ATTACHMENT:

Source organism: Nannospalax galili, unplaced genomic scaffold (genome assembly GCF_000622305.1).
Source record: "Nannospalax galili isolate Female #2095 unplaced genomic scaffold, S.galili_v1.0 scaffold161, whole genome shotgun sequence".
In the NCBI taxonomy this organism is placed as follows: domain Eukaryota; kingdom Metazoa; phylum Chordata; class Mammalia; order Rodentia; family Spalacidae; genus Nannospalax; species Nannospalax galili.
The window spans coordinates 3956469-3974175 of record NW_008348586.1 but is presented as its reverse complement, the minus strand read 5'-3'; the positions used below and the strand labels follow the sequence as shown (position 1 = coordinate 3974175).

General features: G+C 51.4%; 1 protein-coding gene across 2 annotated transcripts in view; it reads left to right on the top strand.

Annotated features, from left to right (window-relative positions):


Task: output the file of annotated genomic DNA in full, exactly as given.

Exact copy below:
Source organism: Nannospalax galili, unplaced genomic scaffold (genome assembly GCF_000622305.1).
Source record: "Nannospalax galili isolate Female #2095 unplaced genomic scaffold, S.galili_v1.0 scaffold161, whole genome shotgun sequence".
In the NCBI taxonomy this organism is placed as follows: domain Eukaryota; kingdom Metazoa; phylum Chordata; class Mammalia; order Rodentia; family Spalacidae; genus Nannospalax; species Nannospalax galili.
The window spans coordinates 3956469-3974175 of record NW_008348586.1 but is presented as its reverse complement, the minus strand read 5'-3'; the positions used below and the strand labels follow the sequence as shown (position 1 = coordinate 3974175).

General features: G+C 51.4%; 1 protein-coding gene across 2 annotated transcripts in view; it reads left to right on the top strand.

Annotated features, from left to right (window-relative positions):